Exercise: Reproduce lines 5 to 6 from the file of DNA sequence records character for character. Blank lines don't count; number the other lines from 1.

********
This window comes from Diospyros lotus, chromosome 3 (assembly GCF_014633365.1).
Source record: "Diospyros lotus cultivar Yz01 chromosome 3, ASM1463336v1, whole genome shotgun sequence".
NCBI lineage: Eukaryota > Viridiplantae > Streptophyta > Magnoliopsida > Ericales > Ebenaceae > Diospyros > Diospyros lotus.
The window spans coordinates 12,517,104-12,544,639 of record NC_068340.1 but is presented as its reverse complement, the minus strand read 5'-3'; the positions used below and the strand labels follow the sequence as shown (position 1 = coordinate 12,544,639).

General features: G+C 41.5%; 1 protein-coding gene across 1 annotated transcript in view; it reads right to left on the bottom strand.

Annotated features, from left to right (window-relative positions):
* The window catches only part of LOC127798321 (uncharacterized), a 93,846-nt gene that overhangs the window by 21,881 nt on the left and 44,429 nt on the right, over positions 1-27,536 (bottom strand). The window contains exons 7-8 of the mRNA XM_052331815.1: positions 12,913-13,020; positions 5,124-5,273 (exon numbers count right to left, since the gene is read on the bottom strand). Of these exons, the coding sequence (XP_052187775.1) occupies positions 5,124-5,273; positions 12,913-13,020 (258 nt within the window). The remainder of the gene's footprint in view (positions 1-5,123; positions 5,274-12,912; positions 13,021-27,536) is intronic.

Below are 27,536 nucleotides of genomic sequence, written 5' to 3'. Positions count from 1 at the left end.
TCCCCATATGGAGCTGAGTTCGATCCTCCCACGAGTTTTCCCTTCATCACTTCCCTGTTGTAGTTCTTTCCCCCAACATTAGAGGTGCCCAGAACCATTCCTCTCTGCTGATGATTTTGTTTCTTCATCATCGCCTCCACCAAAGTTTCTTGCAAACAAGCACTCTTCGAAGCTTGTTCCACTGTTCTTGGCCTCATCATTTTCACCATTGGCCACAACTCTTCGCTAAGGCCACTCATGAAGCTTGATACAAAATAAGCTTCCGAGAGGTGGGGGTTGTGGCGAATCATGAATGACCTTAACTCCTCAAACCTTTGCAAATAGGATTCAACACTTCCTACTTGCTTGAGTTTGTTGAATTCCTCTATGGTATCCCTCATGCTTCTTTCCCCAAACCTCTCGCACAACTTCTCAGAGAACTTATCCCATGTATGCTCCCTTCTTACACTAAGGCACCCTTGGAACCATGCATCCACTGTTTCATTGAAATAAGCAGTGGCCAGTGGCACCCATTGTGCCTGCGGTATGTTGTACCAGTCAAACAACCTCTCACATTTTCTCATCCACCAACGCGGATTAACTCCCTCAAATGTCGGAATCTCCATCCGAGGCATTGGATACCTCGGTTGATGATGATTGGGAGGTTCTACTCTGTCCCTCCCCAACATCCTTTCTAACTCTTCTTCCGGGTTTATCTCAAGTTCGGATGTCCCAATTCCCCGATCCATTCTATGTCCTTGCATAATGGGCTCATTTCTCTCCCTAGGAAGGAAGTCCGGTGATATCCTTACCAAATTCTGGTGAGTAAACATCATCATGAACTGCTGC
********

General features: G+C 41.5%; 1 protein-coding gene across 1 annotated transcript in view; it reads right to left on the bottom strand.

Annotated features, from left to right (window-relative positions):